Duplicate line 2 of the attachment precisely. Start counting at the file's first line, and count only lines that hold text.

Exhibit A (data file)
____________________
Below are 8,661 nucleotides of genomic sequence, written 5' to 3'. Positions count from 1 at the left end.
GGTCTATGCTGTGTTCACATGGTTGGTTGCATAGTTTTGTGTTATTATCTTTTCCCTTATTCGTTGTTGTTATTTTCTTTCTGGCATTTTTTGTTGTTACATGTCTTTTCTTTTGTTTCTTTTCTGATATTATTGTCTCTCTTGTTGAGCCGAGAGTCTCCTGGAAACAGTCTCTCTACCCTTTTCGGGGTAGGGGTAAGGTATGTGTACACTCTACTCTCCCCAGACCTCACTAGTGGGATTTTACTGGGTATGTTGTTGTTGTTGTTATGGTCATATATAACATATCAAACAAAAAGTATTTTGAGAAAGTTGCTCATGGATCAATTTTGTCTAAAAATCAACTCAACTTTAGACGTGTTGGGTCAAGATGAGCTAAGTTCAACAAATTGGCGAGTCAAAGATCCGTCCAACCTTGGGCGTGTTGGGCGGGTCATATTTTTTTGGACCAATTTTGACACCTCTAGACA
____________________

GGTCTATGCTGTGTTCACATGGTTGGTTGCATAGTTTTGTGTTATTATCTTTTCCCTTATTCGTTGTTGTTATTTTCTTTCTGGCATTTTTTGTTGTTACATGTCTTTTCTTTTGTTTCTTTTCTGATATTATTGTCTCTCTTGTTGAGCCGAGAGTCTCCTGGAAACAGTCTCTCTACCCTTTTCGGGGTAGGGGTAAGGTATGTGTACACTCTACTCTCCCCAGACCTCACTAGTGGGATTTTACTGGGTATGTTGTTGTTGTTGTTATGGTCATATATAACATATCAAACAAAAAGTATTTTGAGAAAGTTGCTCATGGATCAATTTTGTCTAAAAATCAACTCAACTTTAGACGTGTTGGGTCAAGATGAGCTAAGTTCAACAAATTGGCGAGTCAAAGATCCGTCCAACCTTGGGCGTGTTGGGCGGGTCATATTTTTTTGGACCAATTTTGACACCTCTAGACA